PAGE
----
What is an eCommerce warehouse management system, and how can they help you boost warehouse efficacy?

It has become increasingly clear that automating processes can improve efficiency for many companies. Conversely, ineffective automation can cause significant blunders that can be expensive to fix. Today the need for warehouse management systems (WMS) is unknown among small and medium-sized eCommerce verticals, even though the eCommerce giants like Amazon have already implemented WMS to wipe out paper-based tasks. It is not only the “icing on the cake” for your business to have a warehouse management system. How you handle your warehouse affects how efficiently you can fill orders, which directly impacts your customers’ experience.

What do you think you’ll take away from this episode?

The logistics insight video series helps you understand warehouse management systems’ role as key players and how they boost warehouse efficacy.
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Podcast Transcript:
E-commerce has blasted in popularity in recent years, and the business is only anticipated to continue to expand.
With so many firms converting to eCommerce or introducing new operations on the platform, it’s crucial to understand how the business model works and what it entails.

Running an eCommerce business has some unique requirements not seen in other types of companies.

An eCommerce warehouse management system is similar to a regular warehouse management system, but it’s tailored to work with an online store.

Here are a few instances where an eCommerce warehouse management system outperforms a traditional one:

Number 1. Set up for single-item orders.

Traditional warehouse management systems generally utilised in warehouses that deal with orders containing several goods.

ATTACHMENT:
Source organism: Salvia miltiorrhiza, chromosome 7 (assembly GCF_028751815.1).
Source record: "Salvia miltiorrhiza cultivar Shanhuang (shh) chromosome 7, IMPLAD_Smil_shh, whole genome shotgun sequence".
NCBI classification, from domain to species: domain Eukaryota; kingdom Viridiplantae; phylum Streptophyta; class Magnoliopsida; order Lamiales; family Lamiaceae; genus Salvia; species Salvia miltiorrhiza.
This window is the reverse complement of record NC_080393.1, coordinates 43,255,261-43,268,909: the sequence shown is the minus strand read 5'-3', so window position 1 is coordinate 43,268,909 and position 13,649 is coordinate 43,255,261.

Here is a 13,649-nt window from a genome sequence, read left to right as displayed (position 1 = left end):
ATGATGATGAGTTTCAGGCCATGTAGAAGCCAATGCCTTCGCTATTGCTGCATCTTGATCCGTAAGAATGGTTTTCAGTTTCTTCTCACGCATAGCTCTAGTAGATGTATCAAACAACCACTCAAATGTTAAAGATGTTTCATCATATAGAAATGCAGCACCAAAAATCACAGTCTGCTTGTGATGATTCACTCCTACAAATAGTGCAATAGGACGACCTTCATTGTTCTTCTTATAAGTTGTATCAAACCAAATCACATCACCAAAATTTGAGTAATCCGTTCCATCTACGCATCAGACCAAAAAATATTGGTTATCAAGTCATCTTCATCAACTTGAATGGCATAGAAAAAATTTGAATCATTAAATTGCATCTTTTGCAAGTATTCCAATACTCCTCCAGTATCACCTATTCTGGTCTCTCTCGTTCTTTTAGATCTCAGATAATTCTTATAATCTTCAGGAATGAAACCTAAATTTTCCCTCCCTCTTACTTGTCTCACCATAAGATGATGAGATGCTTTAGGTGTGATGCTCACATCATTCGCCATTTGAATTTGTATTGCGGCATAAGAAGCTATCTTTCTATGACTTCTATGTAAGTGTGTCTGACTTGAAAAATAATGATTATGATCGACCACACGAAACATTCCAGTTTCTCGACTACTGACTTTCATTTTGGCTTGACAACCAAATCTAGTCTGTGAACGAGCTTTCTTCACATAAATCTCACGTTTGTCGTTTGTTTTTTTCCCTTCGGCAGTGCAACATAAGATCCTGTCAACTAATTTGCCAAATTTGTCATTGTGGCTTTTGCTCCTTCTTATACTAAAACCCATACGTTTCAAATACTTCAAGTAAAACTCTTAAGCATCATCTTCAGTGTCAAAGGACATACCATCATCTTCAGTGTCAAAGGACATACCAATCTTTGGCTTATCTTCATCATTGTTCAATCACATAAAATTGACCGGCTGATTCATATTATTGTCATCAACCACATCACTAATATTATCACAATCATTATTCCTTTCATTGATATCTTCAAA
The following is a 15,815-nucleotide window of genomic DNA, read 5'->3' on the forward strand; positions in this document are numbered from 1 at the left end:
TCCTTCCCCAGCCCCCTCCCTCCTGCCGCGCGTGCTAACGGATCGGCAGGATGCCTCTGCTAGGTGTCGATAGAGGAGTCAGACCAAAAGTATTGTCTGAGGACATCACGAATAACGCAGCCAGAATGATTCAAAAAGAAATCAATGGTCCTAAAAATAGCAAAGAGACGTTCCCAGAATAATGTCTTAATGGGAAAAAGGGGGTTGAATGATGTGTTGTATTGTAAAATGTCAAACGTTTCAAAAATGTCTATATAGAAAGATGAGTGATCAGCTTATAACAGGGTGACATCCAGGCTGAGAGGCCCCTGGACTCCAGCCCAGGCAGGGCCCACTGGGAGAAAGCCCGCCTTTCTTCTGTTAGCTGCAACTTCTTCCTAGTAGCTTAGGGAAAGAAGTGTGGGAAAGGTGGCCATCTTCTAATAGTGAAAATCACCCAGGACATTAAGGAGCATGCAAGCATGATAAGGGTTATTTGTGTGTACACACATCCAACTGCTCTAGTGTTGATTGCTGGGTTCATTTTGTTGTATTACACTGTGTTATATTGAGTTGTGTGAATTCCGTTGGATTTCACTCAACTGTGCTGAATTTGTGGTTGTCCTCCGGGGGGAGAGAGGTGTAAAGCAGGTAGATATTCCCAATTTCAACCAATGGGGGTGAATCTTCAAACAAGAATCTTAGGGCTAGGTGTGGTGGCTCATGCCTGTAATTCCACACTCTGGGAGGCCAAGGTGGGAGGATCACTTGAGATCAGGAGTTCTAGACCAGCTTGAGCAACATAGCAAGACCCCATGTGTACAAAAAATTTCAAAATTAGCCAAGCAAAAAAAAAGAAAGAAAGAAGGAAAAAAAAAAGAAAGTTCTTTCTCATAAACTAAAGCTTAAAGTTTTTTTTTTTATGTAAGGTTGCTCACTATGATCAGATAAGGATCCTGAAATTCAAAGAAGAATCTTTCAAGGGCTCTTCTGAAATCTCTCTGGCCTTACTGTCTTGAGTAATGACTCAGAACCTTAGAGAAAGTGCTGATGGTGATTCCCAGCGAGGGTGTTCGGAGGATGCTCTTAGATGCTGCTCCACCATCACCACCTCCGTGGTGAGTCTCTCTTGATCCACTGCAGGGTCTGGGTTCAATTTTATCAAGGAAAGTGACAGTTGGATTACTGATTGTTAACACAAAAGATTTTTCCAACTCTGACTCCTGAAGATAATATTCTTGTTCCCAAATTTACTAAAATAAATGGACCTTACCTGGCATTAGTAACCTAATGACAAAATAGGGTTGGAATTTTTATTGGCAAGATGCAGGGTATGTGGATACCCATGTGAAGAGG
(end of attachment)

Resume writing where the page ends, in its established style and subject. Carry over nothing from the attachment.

Ecommerce commonly addresses single-item orders, which necessitate calculating the quickest route to each item, selecting the suitable item for each order, properly packing it, and shipping it to the correct address.

Number 2. Able to resist demand fluctuations.

Consumer demand fluctuates in all warehouses, which is usually caused by changing trends and seasonal needs.

To deal with this, you’ll need a system to manage all your orders and a server that can drive the traffic generated by your website’s visitors.

Number 3. Precise inventory management.

Having an accurate inventory count is critical for any warehouse, but it is especially pivotal for eCommerce warehouses.

Knowing what you have in stock and showing erroneous quantities can give a false impression, damage sales, and make processing orders time-consuming.

Last but not least. Handling more returns.

A typical eCommerce return procedure begins with the buyer initiating the return, after which the company generates a return label.

Because traditional warehouses don’t receive many returns, they aren’t designed to handle all of these stages in huge volumes.

This is Alphonse, the Product Manager of VisAI Labs, And that’s the logistics insight for today.

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